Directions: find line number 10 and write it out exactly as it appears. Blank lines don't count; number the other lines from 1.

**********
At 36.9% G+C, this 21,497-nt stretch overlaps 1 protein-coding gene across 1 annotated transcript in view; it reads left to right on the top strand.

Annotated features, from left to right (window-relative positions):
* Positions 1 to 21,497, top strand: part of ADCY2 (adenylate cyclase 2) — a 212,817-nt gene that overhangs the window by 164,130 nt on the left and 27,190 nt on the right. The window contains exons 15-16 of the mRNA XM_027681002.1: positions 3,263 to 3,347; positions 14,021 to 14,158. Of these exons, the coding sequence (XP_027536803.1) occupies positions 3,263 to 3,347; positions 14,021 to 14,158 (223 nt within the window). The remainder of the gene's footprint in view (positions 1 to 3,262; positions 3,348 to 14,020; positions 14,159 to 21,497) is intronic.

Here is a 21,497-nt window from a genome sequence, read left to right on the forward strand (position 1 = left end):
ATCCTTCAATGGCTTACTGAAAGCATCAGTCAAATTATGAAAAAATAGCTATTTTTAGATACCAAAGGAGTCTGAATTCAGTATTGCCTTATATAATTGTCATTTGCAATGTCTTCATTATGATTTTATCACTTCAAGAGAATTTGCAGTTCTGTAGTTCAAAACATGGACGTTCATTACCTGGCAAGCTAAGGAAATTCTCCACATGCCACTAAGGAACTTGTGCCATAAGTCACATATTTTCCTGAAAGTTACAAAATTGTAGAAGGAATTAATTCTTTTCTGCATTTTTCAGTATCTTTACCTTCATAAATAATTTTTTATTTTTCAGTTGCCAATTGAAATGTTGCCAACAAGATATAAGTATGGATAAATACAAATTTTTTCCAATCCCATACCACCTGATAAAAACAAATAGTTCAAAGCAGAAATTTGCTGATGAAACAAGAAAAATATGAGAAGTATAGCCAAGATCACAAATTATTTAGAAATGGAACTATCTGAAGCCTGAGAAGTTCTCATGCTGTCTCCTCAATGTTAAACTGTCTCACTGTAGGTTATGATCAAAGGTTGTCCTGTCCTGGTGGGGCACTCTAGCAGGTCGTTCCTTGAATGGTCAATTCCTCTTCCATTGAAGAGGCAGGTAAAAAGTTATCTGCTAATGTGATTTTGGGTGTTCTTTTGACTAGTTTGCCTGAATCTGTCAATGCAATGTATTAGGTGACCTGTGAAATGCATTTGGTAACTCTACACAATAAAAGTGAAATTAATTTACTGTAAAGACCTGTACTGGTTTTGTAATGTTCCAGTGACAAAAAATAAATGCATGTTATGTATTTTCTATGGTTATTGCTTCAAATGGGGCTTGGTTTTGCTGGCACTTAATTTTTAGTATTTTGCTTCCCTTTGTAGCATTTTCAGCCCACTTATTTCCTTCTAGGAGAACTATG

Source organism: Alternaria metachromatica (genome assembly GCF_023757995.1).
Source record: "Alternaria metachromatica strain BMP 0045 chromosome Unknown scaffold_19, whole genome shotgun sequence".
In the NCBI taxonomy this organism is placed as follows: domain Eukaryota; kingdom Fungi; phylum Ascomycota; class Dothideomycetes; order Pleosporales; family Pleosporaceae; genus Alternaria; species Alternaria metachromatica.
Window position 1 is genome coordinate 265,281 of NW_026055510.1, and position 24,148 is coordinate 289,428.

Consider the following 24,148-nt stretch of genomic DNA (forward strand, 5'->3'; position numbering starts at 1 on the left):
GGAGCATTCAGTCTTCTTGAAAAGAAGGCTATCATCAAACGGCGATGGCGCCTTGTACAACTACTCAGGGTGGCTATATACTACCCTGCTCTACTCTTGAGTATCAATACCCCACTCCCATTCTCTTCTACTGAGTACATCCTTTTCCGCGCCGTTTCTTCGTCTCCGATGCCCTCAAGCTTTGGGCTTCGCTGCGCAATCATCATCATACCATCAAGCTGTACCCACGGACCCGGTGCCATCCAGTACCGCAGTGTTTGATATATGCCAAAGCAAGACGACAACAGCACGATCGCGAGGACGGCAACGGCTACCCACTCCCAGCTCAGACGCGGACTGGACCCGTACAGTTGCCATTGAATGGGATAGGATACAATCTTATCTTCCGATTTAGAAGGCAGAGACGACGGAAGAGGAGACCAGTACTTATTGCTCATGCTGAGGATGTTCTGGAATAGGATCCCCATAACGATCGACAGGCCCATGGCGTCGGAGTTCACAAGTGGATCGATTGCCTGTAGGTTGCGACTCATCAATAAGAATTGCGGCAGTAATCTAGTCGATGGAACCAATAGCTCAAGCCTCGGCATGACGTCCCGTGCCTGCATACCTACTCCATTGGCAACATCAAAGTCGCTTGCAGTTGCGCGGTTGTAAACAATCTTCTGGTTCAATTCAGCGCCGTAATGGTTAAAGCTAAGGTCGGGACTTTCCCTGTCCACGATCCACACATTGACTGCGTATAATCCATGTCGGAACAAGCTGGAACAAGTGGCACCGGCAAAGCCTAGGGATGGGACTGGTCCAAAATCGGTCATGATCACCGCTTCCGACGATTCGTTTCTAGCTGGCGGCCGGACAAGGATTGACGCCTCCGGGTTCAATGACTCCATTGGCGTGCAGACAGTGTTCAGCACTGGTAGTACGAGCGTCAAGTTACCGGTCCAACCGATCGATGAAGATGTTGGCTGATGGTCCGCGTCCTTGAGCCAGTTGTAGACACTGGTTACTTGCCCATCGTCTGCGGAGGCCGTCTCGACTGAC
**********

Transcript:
Consider the following 24,148-nt stretch of genomic DNA (forward strand, 5'->3'; position numbering starts at 1 on the left):